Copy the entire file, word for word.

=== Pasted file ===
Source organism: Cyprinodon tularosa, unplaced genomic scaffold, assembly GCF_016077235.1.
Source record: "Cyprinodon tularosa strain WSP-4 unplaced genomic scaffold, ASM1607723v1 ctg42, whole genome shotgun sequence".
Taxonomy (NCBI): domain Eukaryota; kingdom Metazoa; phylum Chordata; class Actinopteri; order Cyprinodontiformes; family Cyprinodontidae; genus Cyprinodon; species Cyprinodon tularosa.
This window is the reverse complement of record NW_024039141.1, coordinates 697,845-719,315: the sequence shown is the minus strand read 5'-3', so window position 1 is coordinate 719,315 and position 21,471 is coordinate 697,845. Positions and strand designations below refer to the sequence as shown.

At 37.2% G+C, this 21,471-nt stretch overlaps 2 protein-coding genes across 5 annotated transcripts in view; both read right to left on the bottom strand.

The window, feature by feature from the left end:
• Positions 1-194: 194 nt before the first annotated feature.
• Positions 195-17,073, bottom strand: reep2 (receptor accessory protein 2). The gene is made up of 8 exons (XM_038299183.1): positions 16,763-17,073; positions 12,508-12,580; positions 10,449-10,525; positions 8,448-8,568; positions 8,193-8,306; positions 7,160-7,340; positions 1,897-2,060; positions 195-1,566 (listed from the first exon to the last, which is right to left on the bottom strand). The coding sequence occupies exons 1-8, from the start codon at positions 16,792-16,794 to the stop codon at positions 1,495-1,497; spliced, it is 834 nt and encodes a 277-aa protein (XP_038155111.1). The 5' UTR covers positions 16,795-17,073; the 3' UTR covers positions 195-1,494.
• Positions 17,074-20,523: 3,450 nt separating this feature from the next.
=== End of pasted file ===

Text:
Source organism: Cyprinodon tularosa, unplaced genomic scaffold, assembly GCF_016077235.1.
Source record: "Cyprinodon tularosa strain WSP-4 unplaced genomic scaffold, ASM1607723v1 ctg42, whole genome shotgun sequence".
Taxonomy (NCBI): domain Eukaryota; kingdom Metazoa; phylum Chordata; class Actinopteri; order Cyprinodontiformes; family Cyprinodontidae; genus Cyprinodon; species Cyprinodon tularosa.
This window is the reverse complement of record NW_024039141.1, coordinates 697,845-719,315: the sequence shown is the minus strand read 5'-3', so window position 1 is coordinate 719,315 and position 21,471 is coordinate 697,845. Positions and strand designations below refer to the sequence as shown.

At 37.2% G+C, this 21,471-nt stretch overlaps 2 protein-coding genes across 5 annotated transcripts in view; both read right to left on the bottom strand.

The window, feature by feature from the left end:
• Positions 1-194: 194 nt before the first annotated feature.
• Positions 195-17,073, bottom strand: reep2 (receptor accessory protein 2). The gene is made up of 8 exons (XM_038299183.1): positions 16,763-17,073; positions 12,508-12,580; positions 10,449-10,525; positions 8,448-8,568; positions 8,193-8,306; positions 7,160-7,340; positions 1,897-2,060; positions 195-1,566 (listed from the first exon to the last, which is right to left on the bottom strand). The coding sequence occupies exons 1-8, from the start codon at positions 16,792-16,794 to the stop codon at positions 1,495-1,497; spliced, it is 834 nt and encodes a 277-aa protein (XP_038155111.1). The 5' UTR covers positions 16,795-17,073; the 3' UTR covers positions 195-1,494.
• Positions 17,074-20,523: 3,450 nt separating this feature from the next.